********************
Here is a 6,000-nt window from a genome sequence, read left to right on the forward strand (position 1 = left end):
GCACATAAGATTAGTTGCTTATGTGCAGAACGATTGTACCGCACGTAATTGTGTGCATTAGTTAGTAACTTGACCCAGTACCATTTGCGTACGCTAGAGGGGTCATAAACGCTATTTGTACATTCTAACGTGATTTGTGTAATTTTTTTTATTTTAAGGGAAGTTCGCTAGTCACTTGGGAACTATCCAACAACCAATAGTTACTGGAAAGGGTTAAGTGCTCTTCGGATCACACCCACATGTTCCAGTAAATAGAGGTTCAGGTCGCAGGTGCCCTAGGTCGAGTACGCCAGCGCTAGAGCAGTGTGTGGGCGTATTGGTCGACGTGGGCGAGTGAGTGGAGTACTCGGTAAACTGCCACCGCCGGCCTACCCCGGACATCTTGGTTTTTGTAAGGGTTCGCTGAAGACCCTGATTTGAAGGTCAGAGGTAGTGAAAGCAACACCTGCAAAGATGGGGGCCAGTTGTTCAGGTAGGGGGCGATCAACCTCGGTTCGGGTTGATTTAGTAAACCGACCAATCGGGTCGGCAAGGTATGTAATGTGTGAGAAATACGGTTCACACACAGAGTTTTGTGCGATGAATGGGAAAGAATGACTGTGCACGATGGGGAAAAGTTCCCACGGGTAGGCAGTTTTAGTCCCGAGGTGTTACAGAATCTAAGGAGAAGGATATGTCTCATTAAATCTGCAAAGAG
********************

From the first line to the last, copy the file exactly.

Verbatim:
Here is a 6,000-nt window from a genome sequence, read left to right on the forward strand (position 1 = left end):
GCACATAAGATTAGTTGCTTATGTGCAGAACGATTGTACCGCACGTAATTGTGTGCATTAGTTAGTAACTTGACCCAGTACCATTTGCGTACGCTAGAGGGGTCATAAACGCTATTTGTACATTCTAACGTGATTTGTGTAATTTTTTTTATTTTAAGGGAAGTTCGCTAGTCACTTGGGAACTATCCAACAACCAATAGTTACTGGAAAGGGTTAAGTGCTCTTCGGATCACACCCACATGTTCCAGTAAATAGAGGTTCAGGTCGCAGGTGCCCTAGGTCGAGTACGCCAGCGCTAGAGCAGTGTGTGGGCGTATTGGTCGACGTGGGCGAGTGAGTGGAGTACTCGGTAAACTGCCACCGCCGGCCTACCCCGGACATCTTGGTTTTTGTAAGGGTTCGCTGAAGACCCTGATTTGAAGGTCAGAGGTAGTGAAAGCAACACCTGCAAAGATGGGGGCCAGTTGTTCAGGTAGGGGGCGATCAACCTCGGTTCGGGTTGATTTAGTAAACCGACCAATCGGGTCGGCAAGGTATGTAATGTGTGAGAAATACGGTTCACACACAGAGTTTTGTGCGATGAATGGGAAAGAATGACTGTGCACGATGGGGAAAAGTTCCCACGGGTAGGCAGTTTTAGTCCCGAGGTGTTACAGAATCTAAGGAGAAGGATATGTCTCATTAAATCTGCAAAGAG